Cuts to colleges and Medicaid: Greitens’ budget speeds up Missouri’s slide to mediocrity

Missouri Gov. Eric Greitens has proposed a $28.8 billion budget that cuts spending for vulnerable Missourians.
Missouri Gov. Eric Greitens has proposed a $28.8 billion budget that cuts spending for vulnerable Missourians. Big Stock Photo

Missourians who have followed Gov. Eric Greitens for the past year will not be surprised by the governor’s new budget, revealed to the state Monday.

Greitens — who frequently reminds voters of his courage and his service as a Navy SEAL — has decided to slash at two of the most politically defenseless groups in the state, students and the poor.

The governor, for example, wants to save $40 million “through Medicaid cost containment initiatives” in the state’s social services budget. When asked to explain what those initiatives might be, the administration blinked, promising to come up with something eventually.

The governor’s supporters say the reductions will come in administrative costs, not patient care. Overall Medicaid spending in Missouri, they say, continues to rise.

But Missourians should be clear: Administrative cost reductions can lead to reduced access, or less preventive care or both. And whatever reductions are made in Medicaid spending, they will almost certainly fall largely on rural residents.

The governor also wants to spend nearly $1 million to study the state’s Medicaid operating structure. Missourians should always insist on efficiency, but the study should not be used as an excuse to cut help for the state’s working poor.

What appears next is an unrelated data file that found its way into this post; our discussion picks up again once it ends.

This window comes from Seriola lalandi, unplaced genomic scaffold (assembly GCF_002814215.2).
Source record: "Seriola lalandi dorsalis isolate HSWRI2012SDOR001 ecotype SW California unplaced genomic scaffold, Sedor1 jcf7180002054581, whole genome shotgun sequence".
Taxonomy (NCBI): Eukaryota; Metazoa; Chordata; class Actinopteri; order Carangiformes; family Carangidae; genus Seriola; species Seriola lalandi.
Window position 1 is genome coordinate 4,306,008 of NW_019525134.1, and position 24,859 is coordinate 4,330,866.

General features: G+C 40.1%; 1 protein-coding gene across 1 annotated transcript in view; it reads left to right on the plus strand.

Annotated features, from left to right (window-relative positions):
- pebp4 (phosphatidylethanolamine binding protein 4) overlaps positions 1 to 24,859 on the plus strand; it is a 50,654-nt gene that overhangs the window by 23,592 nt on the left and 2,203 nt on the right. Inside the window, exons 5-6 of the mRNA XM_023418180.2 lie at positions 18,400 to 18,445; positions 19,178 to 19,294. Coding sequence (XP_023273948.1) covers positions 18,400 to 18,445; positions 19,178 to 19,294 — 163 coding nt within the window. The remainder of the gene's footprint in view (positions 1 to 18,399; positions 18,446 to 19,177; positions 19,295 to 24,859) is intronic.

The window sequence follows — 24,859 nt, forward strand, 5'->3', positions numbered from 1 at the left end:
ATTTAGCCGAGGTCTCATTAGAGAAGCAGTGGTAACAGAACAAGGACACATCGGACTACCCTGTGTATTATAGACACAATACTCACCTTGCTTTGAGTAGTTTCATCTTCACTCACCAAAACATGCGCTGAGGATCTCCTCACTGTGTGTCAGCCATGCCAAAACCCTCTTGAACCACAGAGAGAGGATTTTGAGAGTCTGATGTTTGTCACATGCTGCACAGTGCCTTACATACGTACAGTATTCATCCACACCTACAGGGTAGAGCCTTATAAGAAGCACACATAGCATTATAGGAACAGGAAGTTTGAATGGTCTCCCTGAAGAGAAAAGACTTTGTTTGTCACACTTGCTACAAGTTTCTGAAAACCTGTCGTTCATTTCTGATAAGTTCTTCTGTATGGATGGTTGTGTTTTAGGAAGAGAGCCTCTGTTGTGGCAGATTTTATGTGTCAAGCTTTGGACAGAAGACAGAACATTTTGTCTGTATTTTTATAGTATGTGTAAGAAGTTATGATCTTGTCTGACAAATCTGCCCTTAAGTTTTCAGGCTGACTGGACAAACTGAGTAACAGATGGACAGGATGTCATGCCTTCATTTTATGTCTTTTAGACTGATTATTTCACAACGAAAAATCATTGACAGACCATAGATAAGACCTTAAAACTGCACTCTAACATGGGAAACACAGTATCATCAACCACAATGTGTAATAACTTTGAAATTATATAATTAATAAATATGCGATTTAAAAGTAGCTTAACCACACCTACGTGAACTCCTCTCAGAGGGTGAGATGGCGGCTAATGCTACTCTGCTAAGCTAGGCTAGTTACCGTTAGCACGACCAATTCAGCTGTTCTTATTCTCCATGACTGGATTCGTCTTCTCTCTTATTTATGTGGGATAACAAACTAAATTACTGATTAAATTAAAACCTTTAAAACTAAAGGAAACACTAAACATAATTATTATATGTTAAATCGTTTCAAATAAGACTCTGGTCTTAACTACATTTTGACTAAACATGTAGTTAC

More concerning is the governor’s continued attack on higher education in Missouri. Greitens proposes cutting support for the state’s colleges by roughly $70 million, on top of cuts ordered or approved in 2017.

Missourians should reject continued reductions in spending for higher education.

In recent days, state officials said they offered Amazon a package that included nearly $2.5 billion in incentives and credits over several years to build a new headquarters in the state. That’s an enormous amount of money.

Yet Amazon rejected both Kansas City and St. Louis as potential sites. The company hasn’t said why, but surely a lack of highly-skilled tech graduates played a role.

A state that invests in private businesses but refuses to invest in its students and their parents will lose repeatedly in the 21st century. Missouri (and Kansas, for that matter) must understand the importance of a skilled workforce in the years to come.

Repeatedly cutting support for post-secondary education will be a disaster.

There are some things to like in the governor’s proposal. Additional spending for K-12 education is laudable, although the budget falls short of fully funding the state’s own formula. The General Assembly will likely correct that mistake.

We also applaud increased spending to address the opioid crisis and improve the state’s foster care programs. State workers deserve a raise, and the governor’s budget will give some of them an increase, although there are unwelcome strings attached.

Finally, the fact that the governor’s budget apparently will not include a gas tax increase is a disappointment. Missouri’s roads and bridges are a disaster, and with a relatively strong economy and relatively low gas prices, such an increase might be acceptable to voters.

Instead, Greitens has proposed a stay-the-course budget that hammers higher education. His proposal accelerates Missouri’s slide into mediocrity.